Flashback is an occasional series in which we take a trip down Memory Lane, to revisit products, brands and moments from the world of technology past.
It was ten years ago that Nokia brought me back into its fold by introducing, what would be at the time, the most advanced handset in the world. Like many, my very first cell phone was a Nokia, but as I grew out of customizing my devices with unique shells, custom colored LED setups, and battery packs, I naturally gravitated towards handsets that offered better technology. This meant jumping to devices from other brands like Motorola and Samsung that offered color displays and better designs.
During this time I would forget about Nokia and they would slowly fade from display kiosks from mobile services providers in my area. After becoming enamored with the world of mobile phones, I discovered that there were more options than what was available at your local store - I uncovered the world of unlocked handsets. It absolutely blew me away finding out about the sheer volume of devices that were available globally and how much better they were compared to US carrier offerings.
I would take my first dip into the world of unlocked handsets after doing quite a bit of research and speaking with many people that shared my passion on HowardForums. While I had never seen or used one, I made a fairly ambitious purchase and inducted myself into the world of Windows Mobile-powered Pocket PCs. It was my first experience with a Windows Mobile device that offered impressive new features to me like a touch screen, stylus, memory card expansion, and more. From this point, I would continue to stick with Windows Mobile devices, upgrading whenever something new and worthwhile would arrive. But what would come up next would be unexpected and also leave me salivating for months.
Right, you’re probably wondering what was wrong with me, I was salivating over a piece of hardware. I’m not afraid to say it, I had a problem when I was younger, there wasn’t a shred of control and I was impulsive most times. So what did I see that would make me react in such an extreme manner? The announcement of Nokia's upcoming handset, the N95. Turns out, while I was enjoying my Pocket PCs, Nokia had slowly been bolstering its portfolio of offerings with a gamut of different types of devices aimed at different lifestyles. While they still offered your basic phone with monochrome LCD, they also produced high-end units like the N93. They might not have been first to enter the market with a phone that offered a color display, but they certainly didn’t rest on their laurels either.
The N95 would be a culmination of all of their previous products combined into one sleek and highly unique package. The design was outstanding with the front dominated by a beautiful 2.6-inch 16 million color display that could slide up in an instant to reveal a numeric keypad. The rear would be colored in a subtle deep plum color but would be dominated by a 5MP Carl Zeiss autofocus camera with LED flash - and who could forget about the dual speakers, integrated GPS, and front-facing camera? Not to mention the dual sliding mechanism that revealed the media buttons. This.. was.. beyond comprehension at the time, as I had never seen anything like it before in my life.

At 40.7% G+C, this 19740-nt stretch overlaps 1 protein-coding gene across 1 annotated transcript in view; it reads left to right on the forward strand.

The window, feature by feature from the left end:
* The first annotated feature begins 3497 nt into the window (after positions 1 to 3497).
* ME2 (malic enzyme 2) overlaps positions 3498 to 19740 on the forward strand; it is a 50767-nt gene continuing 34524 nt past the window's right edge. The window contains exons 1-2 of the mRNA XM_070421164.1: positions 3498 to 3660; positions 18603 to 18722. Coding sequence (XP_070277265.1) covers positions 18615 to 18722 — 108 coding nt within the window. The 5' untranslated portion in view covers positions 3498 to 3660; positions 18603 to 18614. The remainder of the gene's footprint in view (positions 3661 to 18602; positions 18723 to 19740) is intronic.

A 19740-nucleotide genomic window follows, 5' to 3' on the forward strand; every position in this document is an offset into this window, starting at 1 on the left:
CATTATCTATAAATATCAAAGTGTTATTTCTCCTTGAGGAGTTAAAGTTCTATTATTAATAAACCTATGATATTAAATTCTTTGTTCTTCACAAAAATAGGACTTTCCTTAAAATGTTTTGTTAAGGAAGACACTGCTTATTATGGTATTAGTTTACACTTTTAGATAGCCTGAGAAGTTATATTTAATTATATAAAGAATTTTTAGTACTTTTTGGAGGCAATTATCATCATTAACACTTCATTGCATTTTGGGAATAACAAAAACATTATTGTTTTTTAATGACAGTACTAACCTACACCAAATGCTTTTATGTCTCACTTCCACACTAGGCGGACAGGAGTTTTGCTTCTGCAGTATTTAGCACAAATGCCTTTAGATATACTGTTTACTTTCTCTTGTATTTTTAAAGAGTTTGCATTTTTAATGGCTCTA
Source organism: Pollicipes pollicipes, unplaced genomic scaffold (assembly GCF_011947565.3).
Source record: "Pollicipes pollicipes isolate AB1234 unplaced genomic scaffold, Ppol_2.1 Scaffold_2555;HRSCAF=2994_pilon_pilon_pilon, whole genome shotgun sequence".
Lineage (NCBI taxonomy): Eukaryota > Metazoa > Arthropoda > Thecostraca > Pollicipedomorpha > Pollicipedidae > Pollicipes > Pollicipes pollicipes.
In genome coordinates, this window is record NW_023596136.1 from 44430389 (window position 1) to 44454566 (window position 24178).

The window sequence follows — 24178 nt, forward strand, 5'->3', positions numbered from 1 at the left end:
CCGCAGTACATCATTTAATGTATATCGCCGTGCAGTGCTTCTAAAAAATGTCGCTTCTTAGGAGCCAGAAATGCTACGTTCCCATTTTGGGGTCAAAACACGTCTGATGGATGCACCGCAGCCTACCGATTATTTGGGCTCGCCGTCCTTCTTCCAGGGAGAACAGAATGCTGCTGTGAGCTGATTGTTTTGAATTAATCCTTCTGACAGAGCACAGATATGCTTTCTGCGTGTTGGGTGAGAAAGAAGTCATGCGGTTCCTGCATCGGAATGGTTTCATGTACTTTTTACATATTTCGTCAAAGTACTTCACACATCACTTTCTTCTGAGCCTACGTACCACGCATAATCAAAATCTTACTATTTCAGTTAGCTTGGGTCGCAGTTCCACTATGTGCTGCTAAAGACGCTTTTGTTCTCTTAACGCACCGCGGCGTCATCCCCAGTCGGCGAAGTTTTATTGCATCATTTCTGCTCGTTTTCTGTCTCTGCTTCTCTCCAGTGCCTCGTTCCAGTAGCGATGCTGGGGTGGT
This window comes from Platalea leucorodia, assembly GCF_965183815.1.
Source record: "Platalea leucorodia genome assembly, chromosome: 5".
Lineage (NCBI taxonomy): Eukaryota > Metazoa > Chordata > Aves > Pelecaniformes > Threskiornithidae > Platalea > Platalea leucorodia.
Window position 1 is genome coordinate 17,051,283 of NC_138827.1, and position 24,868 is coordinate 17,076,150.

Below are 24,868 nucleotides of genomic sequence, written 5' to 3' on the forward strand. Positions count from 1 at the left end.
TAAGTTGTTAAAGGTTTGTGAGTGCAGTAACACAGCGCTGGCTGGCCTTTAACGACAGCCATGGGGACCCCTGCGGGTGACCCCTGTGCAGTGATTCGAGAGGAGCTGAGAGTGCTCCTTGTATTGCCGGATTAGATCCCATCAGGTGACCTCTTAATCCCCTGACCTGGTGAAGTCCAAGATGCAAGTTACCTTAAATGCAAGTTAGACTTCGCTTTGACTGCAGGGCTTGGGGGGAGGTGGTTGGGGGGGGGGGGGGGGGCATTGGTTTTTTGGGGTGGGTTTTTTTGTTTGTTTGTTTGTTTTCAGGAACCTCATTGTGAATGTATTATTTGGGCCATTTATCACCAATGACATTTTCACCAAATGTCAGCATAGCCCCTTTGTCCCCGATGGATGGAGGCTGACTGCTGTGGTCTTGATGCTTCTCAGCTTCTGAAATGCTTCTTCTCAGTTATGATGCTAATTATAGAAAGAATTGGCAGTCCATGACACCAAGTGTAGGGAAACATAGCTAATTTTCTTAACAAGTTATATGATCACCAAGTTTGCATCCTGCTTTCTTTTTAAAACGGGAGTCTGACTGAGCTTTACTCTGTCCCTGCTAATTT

So.. this phone had it all, and the only thing that mattered now was when was it coming? If you’re too young to remember, in this era, a company would announce a mobile device and it wouldn’t actually arrive until several months later. This is counter to what we have today where a majority of the time if a smartphone is announced, it arrives in a matter of a few weeks to retail. While the wait was agonizing, it allowed those that were interested to start saving up their dollars. Months would go by before it would finally arrive, first making its debut overseas in March, and then in April in the US. Furthermore, you could only purchase them officially from Nokia flagship stores, which in the US meant that you only had two options located in Chicago and New York. Yes, back in the day, Nokia had physical retail store locations across the globe.
Unfortunately, it wasn’t as easy as logging on to a website, making a purchase, and having it shipped. Instead, through the grapevine, it was made known that you could call the Nokia Chicago store and place an order over the phone. This required a lengthy process of faxing your credit card and ID over and having them finalize the order. I did not have a fax machine, so I rushed to the local Kinko’s to make this transaction happen. After a couple failed attempts, the Nokia store representative assured me that they had received the fax and the order was confirmed. It was done, I just spent close to $800 on a new phone, the most I had ever spent at the time and yes, it was ridiculous.
When it arrived it was an amazing piece of technology. I babied it and although it had its flaws, I loved it. It was the first phone that offered everything you would need in one small and elegant package - that's what made it special. While this device was a monumental release for Nokia, it would be a shining example of the company at its peak. The firm would release a few more handsets like the N95 8GB, E71, and the N900, but any subsequent releases would fail to capture the same magic. The N95 was perhaps the most innovative handset of all time for the company.
Images via Nokia